The current process, which the industry has used for nearly four decades, requires multiple steps, using several machines and takes days. The 1366 process involves one machine that will produce a new wafer every 20 seconds.
The technology was developed at the Massachusetts Institute of Technology. Instead of cutting and grinding solar ingots into flat wafers, which takes energy and produces waste, the 1366 process melts the silicon and floats it into thin layers that harden into silicon wafers.
Eller compared it to the Pilkington float glass process developed in the 1950s and still the process used today for manufacturing flat glass.
"Manufacturing process innovations like ours have true staying power," Eller said. "They simply don’t come along every day."
The solar industry is booming the world over.
Last year, 59 gigawatts of new solar capacity was brought online. That's the result of 240 million solar panels being produced. Eller said that's a big number, so to help understand it, he said, that's more electrical capacity than needed for a year by the entire State of New York.
"We make the most expensive part of the solar panel for half the cost," Eller said. "That was a hard problem to solve, but we've done it. Now we're free to pursue an $8 billion and growing solar market without distraction."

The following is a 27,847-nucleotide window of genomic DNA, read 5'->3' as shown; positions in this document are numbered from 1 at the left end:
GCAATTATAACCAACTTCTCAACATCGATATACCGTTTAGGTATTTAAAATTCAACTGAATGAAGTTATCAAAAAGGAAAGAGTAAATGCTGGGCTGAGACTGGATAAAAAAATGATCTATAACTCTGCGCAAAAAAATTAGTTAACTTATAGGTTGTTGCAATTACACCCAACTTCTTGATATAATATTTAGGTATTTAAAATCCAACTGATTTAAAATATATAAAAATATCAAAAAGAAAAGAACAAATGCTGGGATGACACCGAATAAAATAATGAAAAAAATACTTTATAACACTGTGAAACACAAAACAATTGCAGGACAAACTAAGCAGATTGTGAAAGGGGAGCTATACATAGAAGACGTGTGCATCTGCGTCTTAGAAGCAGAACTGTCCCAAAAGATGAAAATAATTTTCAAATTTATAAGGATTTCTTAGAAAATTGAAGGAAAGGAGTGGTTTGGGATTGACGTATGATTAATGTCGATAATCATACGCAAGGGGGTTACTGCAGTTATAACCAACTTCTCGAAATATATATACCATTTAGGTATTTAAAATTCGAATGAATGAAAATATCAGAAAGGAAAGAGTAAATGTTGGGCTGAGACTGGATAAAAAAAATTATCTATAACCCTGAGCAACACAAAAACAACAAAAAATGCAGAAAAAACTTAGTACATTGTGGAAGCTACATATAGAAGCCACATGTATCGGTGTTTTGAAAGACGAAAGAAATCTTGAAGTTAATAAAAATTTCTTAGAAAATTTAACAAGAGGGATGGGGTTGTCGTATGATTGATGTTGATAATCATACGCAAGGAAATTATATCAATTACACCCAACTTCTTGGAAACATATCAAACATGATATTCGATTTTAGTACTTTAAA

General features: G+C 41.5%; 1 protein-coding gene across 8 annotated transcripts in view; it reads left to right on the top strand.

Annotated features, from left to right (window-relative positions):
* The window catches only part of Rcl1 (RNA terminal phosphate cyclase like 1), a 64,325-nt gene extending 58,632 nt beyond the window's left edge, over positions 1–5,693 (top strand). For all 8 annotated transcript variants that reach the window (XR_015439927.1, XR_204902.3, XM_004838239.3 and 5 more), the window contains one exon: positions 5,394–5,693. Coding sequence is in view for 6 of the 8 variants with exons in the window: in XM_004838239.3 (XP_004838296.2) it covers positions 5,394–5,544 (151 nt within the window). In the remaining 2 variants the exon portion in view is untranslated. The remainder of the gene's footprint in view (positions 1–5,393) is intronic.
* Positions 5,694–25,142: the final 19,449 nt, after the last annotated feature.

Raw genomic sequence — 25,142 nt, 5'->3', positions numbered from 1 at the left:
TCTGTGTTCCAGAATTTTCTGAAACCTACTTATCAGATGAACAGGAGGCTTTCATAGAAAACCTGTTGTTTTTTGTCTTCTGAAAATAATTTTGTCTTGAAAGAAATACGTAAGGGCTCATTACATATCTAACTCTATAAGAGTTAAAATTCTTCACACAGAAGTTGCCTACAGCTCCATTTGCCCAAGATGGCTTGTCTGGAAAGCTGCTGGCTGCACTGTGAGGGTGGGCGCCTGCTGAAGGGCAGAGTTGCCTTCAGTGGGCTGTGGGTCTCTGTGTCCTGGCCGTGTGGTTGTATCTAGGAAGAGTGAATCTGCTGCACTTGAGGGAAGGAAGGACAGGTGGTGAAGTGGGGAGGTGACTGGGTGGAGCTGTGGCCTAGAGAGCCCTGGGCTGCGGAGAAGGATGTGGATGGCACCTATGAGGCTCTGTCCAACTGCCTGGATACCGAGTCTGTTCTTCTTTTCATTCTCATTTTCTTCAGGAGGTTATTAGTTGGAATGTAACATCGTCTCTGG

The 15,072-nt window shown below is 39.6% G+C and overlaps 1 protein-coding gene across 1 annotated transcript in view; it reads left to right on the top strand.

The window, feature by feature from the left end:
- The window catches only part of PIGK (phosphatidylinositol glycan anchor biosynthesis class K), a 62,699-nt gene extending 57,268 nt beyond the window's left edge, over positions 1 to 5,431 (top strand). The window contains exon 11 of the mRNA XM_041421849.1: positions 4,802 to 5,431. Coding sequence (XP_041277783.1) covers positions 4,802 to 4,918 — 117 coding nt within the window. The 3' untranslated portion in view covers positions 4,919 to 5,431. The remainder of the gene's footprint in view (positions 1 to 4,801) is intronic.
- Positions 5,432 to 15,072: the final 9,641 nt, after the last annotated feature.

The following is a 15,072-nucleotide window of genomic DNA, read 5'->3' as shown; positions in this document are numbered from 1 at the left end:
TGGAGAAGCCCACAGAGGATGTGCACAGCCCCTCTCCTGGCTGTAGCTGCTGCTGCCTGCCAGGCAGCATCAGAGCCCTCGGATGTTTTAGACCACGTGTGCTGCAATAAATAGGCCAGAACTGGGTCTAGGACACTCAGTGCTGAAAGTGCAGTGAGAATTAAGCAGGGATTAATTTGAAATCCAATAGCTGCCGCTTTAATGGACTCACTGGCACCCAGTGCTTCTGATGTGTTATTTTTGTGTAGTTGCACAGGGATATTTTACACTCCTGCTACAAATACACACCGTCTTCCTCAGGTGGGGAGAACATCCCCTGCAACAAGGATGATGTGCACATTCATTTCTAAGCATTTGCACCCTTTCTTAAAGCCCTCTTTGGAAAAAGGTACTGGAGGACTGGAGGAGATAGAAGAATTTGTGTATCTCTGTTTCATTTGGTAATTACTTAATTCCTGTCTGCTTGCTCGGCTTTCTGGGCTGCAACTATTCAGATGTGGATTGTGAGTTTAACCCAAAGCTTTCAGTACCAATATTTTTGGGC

Eller acknowledged that there has been some bad news in the solar industry in recent years, with companies going under or changing directions, but Eller said the slow and deliberate process 1366 has pursued to build the company puts it in a position to succeed.
"The industry consists of exceptional businesses, both established and new, that are efficient, innovative and motivated," Eller said. "To be young in solar is not without its challenges and we are aware of other companies in solar that struggled to compete globally, focused on the wrong technologies or just simply scaled too quickly," Eller said. "We are focused on bringing a highly innovative product to market with deliberate and steady progress."
The folks at 1366 asked us to clarify, by "Day 1," they mean when the first plant is at full production, not the day the plant doors open. There will be a three- or four-month ramp up period to bring the plant up to production levels, which includes hiring and training workers.
Also, in reference to the amount of power from last year's productions of solar panels, we misunderstood. It's not enough electricity to power of all of New York. It's enough for all New York households.
For prior coverage of 1366 Technologies, click here.
Above, silicon nuggets. Silicon is produced from super heating silica, commonly found in sand, but also found in clay and rock (it's the most common mineral on the planet). When 1366 started to develop its process, silicon was still not a common wafer ingredient, but now 90 percent of all solar wafers manufactured today use silicon.
Sen. Mike Ranzenhofer (above) and Assemblyman Steve Hawley (below) both spoke briefly and praised and thanked each other for their united effort to help provide the legislative support to bring 1366 to STAMP.
Ray Cianfrini, chairman of the Genesee County Legislature.
GCEDC presented an Economic Development Award to the Batavia Development Corp., represented by Ray Chaya, the City of Batavia, Eugene Jankowski, and the Town of Batavia, Patti Michalak. Steve Hyde, back row, and GCEDC Board Chairman Paul Battaglia to the right.